5 US Clean Energy Projects That Barreled Through the Coronavirus Lockdowns

Fears that the coronavirus outbreak would sideswipe the U.S. clean energy market appear overblown so far  — and the proof is in the projects.

2020 is the most socially and economically disruptive year for Americans in a generation. It’s also likely to be the biggest year in history for U.S. installations of wind turbines, solar panels and batteries, analysts say. And 2021 looks set to be even bigger.

The health crisis was a shock to the renewables sector: Equipment deliveries were delayed, project deadlines pushed out, contract lawyers nervously consulted. Tens of thousands of American renewable energy jobs have been lost[1], with the distributed solar sector hit particularly hard. Unlike during the last recession, Congress has not passed any legislation[2] supporting clean-energy deployment.

Still, much of the industry has rapidly found its rhythm again. Many big projects remain on track, having adjusted to new working conditions. Far from using the crisis to back away from green targets, utilities including Southern Company[3] and Dominion[4] are expanding them, setting the stage for future market growth.

The U.S. is set to add a record 18 gigawatts[5] of new PV capacity this year, driven by the rip-roaring utility-scale market, according to Wood Mackenzie. Despite deep pain in the distributed solar market, where project cycles are shorter and it’s harder to maintain physical distance, installers such as Sunrun and Sunnova are trading at or near record stock market valuations.

On the wind side, there are more projects under construction than ever before. WoodMac recently upped its near-term forecast for the U.S. wind market, thanks in part to new federal guidance[6] giving developers an extra year to finish projects and remain qualified for the Production Tax Credit.

Then there’s energy storage, the fastest-growing clean energy market of them all. The U.S. will build a record 1.2 gigawatts[7] of energy storage this year, Wood Mackenzie expects, before surging to nearly 7 gigawatts of annual installations in 2025.

The coronavirus threat was not a mirage for clean energy, and it has not gone away. The health crisis is ongoing, putting a big, scary asterisk next to any forecast.

Just the same, the renewables industry has been remarkably buoyant in recent months. As for the proof, here are five landmark projects that rumbled straight through the spring lockdowns — keeping workers in jobs while exemplifying the industry’s resiliency.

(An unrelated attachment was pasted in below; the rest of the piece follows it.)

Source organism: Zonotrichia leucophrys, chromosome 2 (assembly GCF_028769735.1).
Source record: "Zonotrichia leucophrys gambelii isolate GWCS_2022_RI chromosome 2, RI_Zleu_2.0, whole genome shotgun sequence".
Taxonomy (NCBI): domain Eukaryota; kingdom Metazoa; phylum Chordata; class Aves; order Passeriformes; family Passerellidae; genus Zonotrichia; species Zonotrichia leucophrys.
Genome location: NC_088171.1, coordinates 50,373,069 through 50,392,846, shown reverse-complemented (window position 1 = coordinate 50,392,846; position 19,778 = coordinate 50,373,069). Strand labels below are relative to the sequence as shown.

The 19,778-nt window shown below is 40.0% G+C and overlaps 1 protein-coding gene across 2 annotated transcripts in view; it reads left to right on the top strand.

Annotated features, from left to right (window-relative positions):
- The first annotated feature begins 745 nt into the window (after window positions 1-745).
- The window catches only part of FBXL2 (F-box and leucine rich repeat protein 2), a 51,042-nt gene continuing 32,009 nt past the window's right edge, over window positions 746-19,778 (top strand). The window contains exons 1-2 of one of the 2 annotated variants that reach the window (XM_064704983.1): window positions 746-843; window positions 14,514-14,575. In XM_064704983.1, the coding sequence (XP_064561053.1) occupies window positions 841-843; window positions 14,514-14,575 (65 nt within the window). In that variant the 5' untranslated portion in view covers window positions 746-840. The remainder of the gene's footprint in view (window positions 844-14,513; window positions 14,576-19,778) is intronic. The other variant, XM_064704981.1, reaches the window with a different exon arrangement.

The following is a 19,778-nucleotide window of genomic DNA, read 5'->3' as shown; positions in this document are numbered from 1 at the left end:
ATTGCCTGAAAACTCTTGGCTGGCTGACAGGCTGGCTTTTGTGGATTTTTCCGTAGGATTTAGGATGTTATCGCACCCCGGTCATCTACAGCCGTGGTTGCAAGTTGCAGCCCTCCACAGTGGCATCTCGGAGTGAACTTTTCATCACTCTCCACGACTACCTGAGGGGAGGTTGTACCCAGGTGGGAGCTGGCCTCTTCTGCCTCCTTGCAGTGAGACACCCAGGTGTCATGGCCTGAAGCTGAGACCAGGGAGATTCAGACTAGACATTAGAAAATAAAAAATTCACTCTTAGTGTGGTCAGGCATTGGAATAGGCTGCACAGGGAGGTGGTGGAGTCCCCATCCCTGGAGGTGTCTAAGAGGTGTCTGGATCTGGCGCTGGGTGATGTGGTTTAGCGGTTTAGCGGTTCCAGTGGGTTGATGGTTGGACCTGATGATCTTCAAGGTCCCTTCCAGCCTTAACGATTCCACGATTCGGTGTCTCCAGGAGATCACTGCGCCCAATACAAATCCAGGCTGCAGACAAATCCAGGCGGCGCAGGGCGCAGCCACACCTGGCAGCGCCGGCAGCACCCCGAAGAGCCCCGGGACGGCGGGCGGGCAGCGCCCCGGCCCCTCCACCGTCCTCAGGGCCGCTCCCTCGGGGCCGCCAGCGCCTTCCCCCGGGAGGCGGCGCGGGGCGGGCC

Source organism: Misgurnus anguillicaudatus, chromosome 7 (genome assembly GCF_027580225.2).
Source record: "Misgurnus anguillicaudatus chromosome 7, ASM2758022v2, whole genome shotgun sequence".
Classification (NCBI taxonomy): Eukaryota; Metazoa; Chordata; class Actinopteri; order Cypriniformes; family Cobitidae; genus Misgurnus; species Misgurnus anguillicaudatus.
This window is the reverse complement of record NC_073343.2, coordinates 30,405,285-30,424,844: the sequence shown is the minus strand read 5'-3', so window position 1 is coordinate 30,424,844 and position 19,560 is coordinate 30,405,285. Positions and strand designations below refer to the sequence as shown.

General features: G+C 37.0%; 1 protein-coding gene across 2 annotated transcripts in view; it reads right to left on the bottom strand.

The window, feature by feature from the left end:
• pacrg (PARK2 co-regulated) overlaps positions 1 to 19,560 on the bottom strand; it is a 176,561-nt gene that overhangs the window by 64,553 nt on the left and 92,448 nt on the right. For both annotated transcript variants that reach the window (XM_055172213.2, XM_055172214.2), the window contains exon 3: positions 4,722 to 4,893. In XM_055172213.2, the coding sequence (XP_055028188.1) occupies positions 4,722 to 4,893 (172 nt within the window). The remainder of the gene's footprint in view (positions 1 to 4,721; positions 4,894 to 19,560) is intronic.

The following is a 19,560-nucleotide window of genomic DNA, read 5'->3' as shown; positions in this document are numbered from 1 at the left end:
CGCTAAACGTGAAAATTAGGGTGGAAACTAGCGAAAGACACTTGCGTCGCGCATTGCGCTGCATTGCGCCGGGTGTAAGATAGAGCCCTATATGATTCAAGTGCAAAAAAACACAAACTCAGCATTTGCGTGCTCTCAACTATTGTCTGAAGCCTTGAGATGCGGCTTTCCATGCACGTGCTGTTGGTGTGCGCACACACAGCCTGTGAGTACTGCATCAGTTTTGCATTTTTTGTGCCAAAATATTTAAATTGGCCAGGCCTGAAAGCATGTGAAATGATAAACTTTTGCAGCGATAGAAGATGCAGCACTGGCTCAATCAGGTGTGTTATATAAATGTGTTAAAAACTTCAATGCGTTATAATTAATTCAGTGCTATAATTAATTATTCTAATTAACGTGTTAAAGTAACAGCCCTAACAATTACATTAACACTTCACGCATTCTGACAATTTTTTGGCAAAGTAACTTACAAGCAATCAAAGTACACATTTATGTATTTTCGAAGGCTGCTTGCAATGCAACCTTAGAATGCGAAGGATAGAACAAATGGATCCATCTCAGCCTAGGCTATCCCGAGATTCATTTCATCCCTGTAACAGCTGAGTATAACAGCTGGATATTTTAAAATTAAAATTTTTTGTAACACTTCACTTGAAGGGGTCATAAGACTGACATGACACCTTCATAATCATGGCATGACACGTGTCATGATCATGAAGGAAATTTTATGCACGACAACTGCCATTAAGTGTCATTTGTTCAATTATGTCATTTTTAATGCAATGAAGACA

Spotsylvania (sPower): Virginia

One of the clean energy industry’s biggest fears as the pandemic grew more severe was that capital for projects would dry up, particularly tax equity. It was no small feat, then, when sPower secured[8] a huge tax-equity package for its 620-megawatt (DC) Spotsylvania project in Virginia in late April, during the depths of the U.S. outbreak.

The Spotsylvania Solar Energy Center has been under construction since late 2019 and counts Microsoft, Apple, Etsy and the University of Richmond among its offtakers. It will be the largest solar project anywhere east of the Rockies, according to sPower.

There are currently 550 workers on-site, building to a crescendo of 700 before the project reaches completion in the third quarter of 2021, said David Spotts, senior project manager.

The Spotsylvania project is going up an hour’s drive from Washington, D.C. (Photo: sPower)

Developing big renewable energy projects in the Southeast has never been easy. Cat Mosley, sPower’s director of community relations, said the local-outreach efforts for the Spotsylvania project have been “unprecedented.”

Among its undertakings tailored specifically to address the local COVID-19 outbreak, sPower donated $200,000 to Mary Washington Healthcare, which operates a hospital in Fredericksburg, and with parent company AES provided electric vehicles to two of the hospital’s frontline workers to help with their transportation and safety needs, Mosley said.

North Central Wind (American Electric Power): Oklahoma

For American Electric Power, the North Central wind project is a Plan B — a gigantic, record-smashing Plan B.

AEP, the Ohio-based utility group, electrified the U.S. wind industry three years ago when it announced it would build an unprecedented 2-gigawatt wind farm in Oklahoma’s panhandle, to be known as Wind Catcher. The project was remarkable both for its size and its backer: Wind Catcher would have been the largest wind farm ever built in North America; AEP remains a fairly conservative utility, with coal still accounting for nearly half of its generation. 

Then came the letdown: AEP canceled Wind Catcher a year later, blaming regulatory delays in Texas that put the project at risk of failing to capture the full Production Tax Credit (PTC).

Thankfully, the saga didn’t end there. Last year AEP’s bold wind ambitions reemerged in the form of North Central, a slimmed-down but still massive investment in Oklahoma that doesn’t require the full PTC to pencil out economically.

Unlike Wind Catcher, the $2 billion North Central plan is being built as three separate wind farms. Even so, one of them — the 999-megawatt Traverse development — will be the largest single-phase wind farm ever built in the U.S., overtaking Oregon’s Shepherds Flat project.

The linchpin to North Central’s ability to go ahead was receiving regulatory approval in the four states where the power will be sold: Arkansas, Louisiana, Oklahoma and Texas. The coronavirus pandemic has slowed many regulatory and permitting decisions. But three weeks ago AEP confirmed[9] that new approvals in Arkansas and Louisiana mean North Central will go ahead even if it does not get a green light in Texas, now the final holdout.

“We expect the [Public Utility Commission of] Texas to consider the project as part of its July 2 meeting,” an AEP spokesperson said in an email. But North Central “will be 1,485 megawatts regardless of Texas’ decision.”